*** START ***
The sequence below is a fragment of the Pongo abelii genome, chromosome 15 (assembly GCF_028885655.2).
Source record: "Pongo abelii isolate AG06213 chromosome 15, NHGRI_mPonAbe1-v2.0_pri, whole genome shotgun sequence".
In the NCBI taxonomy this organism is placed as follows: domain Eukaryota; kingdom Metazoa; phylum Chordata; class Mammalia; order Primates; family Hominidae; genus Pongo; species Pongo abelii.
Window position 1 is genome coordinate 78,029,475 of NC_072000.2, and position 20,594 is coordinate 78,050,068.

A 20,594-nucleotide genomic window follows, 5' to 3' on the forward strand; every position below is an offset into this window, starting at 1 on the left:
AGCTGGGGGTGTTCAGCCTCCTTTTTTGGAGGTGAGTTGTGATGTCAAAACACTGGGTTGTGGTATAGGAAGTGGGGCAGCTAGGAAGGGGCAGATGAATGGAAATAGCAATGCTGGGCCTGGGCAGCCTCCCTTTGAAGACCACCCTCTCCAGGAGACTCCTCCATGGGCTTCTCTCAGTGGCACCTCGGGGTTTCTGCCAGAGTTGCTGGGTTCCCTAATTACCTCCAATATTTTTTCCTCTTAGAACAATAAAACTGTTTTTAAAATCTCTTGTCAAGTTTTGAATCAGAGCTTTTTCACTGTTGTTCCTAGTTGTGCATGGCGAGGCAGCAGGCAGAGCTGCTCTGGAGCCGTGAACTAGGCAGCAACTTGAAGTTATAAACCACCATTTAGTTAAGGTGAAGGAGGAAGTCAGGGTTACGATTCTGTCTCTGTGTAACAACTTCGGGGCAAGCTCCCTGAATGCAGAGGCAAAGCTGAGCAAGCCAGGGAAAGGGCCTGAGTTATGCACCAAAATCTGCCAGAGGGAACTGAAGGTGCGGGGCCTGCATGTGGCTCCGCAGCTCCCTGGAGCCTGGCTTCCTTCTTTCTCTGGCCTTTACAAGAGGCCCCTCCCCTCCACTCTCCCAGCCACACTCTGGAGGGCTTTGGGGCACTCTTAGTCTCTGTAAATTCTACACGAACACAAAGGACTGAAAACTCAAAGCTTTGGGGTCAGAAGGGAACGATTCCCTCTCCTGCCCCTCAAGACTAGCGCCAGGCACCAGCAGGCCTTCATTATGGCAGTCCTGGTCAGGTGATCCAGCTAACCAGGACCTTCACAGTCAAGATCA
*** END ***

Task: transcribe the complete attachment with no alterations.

The sequence below is a fragment of the Pongo abelii genome, chromosome 15 (assembly GCF_028885655.2).
Source record: "Pongo abelii isolate AG06213 chromosome 15, NHGRI_mPonAbe1-v2.0_pri, whole genome shotgun sequence".
In the NCBI taxonomy this organism is placed as follows: domain Eukaryota; kingdom Metazoa; phylum Chordata; class Mammalia; order Primates; family Hominidae; genus Pongo; species Pongo abelii.
Window position 1 is genome coordinate 78,029,475 of NC_072000.2, and position 20,594 is coordinate 78,050,068.

A 20,594-nucleotide genomic window follows, 5' to 3' on the forward strand; every position below is an offset into this window, starting at 1 on the left:
AGCTGGGGGTGTTCAGCCTCCTTTTTTGGAGGTGAGTTGTGATGTCAAAACACTGGGTTGTGGTATAGGAAGTGGGGCAGCTAGGAAGGGGCAGATGAATGGAAATAGCAATGCTGGGCCTGGGCAGCCTCCCTTTGAAGACCACCCTCTCCAGGAGACTCCTCCATGGGCTTCTCTCAGTGGCACCTCGGGGTTTCTGCCAGAGTTGCTGGGTTCCCTAATTACCTCCAATATTTTTTCCTCTTAGAACAATAAAACTGTTTTTAAAATCTCTTGTCAAGTTTTGAATCAGAGCTTTTTCACTGTTGTTCCTAGTTGTGCATGGCGAGGCAGCAGGCAGAGCTGCTCTGGAGCCGTGAACTAGGCAGCAACTTGAAGTTATAAACCACCATTTAGTTAAGGTGAAGGAGGAAGTCAGGGTTACGATTCTGTCTCTGTGTAACAACTTCGGGGCAAGCTCCCTGAATGCAGAGGCAAAGCTGAGCAAGCCAGGGAAAGGGCCTGAGTTATGCACCAAAATCTGCCAGAGGGAACTGAAGGTGCGGGGCCTGCATGTGGCTCCGCAGCTCCCTGGAGCCTGGCTTCCTTCTTTCTCTGGCCTTTACAAGAGGCCCCTCCCCTCCACTCTCCCAGCCACACTCTGGAGGGCTTTGGGGCACTCTTAGTCTCTGTAAATTCTACACGAACACAAAGGACTGAAAACTCAAAGCTTTGGGGTCAGAAGGGAACGATTCCCTCTCCTGCCCCTCAAGACTAGCGCCAGGCACCAGCAGGCCTTCATTATGGCAGTCCTGGTCAGGTGATCCAGCTAACCAGGACCTTCACAGTCAAGATCA